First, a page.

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By Faizel Patel

Senior Digital Journalist


Soweto earthquake a result of earth ‘readjusting itself’ − expert

Professor Drennan said its very difficult to predict if South Africa will experience a major earthquake with catastrophic consequences.


The Head of the Archaeology and Geography at Wits University, Professor Gillian Drennan, said an earthquake that originated from the south of Johannesburg could have been a result of the earth readjusting itself.

Johannesburg residents were shaken awake on Thursday morning by the 2.2 magnitude earthquake originating in Soweto.

This comes after the powerful 4.4 magnitude earthquake that originated from the Boksburg area and was felt across large parts of Gauteng in the early hours of 10 June.

The Council for Geoscience confirmed that Thursday’s earthquake happened at around 03:15AM in the south of Johannesburg.

Soweto earthquake

Drennan told The Citizen that the Soweto earthquake could be the result of the Boksburg incident.

“The one we had a couple of weeks ago was a relatively shallow earthquake and it could have possibly been related to mining activity.

“However, the more recent one, you must understand that the earth has to readjust. There was quite a significant movement in the Boksburg earthquake and it could possibly be that this one that you felt yesterday is related to that.

“It could also be related to subsidence, for instance a sinkhole or something like that. Whether it’s because of mining activity, collapse of the ground because of a sinkhole, either way, it’s still the earth readjusting itself,” said Drennan.

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Aftershocks

The professor said there are aftershocks after a strong earthquake.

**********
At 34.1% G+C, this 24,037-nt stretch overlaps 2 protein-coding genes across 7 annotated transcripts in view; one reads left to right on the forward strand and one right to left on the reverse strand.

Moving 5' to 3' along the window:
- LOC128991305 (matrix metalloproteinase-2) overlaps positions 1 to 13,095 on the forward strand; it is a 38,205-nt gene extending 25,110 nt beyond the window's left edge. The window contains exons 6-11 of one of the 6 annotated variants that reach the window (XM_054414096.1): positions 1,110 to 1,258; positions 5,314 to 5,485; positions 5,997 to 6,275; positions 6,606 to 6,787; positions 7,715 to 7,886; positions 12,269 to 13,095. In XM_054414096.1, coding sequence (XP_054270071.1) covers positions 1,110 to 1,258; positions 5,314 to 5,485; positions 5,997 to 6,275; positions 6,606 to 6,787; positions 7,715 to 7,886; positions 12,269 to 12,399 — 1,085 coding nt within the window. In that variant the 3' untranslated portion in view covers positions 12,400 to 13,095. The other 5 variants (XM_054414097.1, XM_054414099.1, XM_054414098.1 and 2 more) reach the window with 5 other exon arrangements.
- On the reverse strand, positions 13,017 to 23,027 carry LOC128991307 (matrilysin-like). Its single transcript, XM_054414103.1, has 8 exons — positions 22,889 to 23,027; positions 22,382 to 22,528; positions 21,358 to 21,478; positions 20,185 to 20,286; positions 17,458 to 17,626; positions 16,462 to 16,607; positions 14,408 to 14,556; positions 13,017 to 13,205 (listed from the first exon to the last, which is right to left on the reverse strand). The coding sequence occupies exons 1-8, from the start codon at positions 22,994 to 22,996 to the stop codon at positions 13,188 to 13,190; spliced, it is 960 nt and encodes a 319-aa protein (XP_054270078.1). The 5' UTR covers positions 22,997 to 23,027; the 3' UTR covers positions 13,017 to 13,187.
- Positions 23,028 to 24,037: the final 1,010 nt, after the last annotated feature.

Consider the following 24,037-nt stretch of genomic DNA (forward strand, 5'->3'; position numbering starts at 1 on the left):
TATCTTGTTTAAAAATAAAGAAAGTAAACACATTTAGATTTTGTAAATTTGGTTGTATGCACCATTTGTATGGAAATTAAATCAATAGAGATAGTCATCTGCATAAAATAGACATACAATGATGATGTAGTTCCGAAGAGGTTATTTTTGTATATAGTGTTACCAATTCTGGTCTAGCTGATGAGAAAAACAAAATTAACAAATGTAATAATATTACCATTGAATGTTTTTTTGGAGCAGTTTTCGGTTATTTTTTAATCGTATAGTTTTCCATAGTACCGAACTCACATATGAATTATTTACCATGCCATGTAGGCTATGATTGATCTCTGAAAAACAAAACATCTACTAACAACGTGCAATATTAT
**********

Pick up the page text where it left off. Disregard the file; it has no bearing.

“If you have one release of shock like that, you should expect aftershocks that can even carry on for a couple of days. So, if you’ve had one, you are likely to have a couple. They all come in groups because the stress builds up so much over the years, and now it’s just releasing that stress.”

Major earthquake in SA?

Professor Drennan said its very difficult to predict if South Africa will experience a major earthquake with catastrophic consequences.

“We can’t predict. There are multiple reasons for an earthquake. Are we going to see a huge one like the one that destroyed half of Japan? We are not on a plate boundary so we are not going to see that kind of activity.

“But we are moving support underground either because of mining or getting water from underground. So when the earth readjusts, it collapses the ground to close up the empty space. That’s how it does it,” she said.

Pacific Ring of Fire

Drennan explained what a tectonic plate boundary is at the Pacific Ring of Fire.

“The Pacific Ring of Fire is where the Pacific Plate is subducting beneath the adjacent plates around it. So, you got major tectonic activity on that plate boundary.

“We are not on that plate boundary. We are in the middle of a continent, so our kid of readjustment is very different,” she said.

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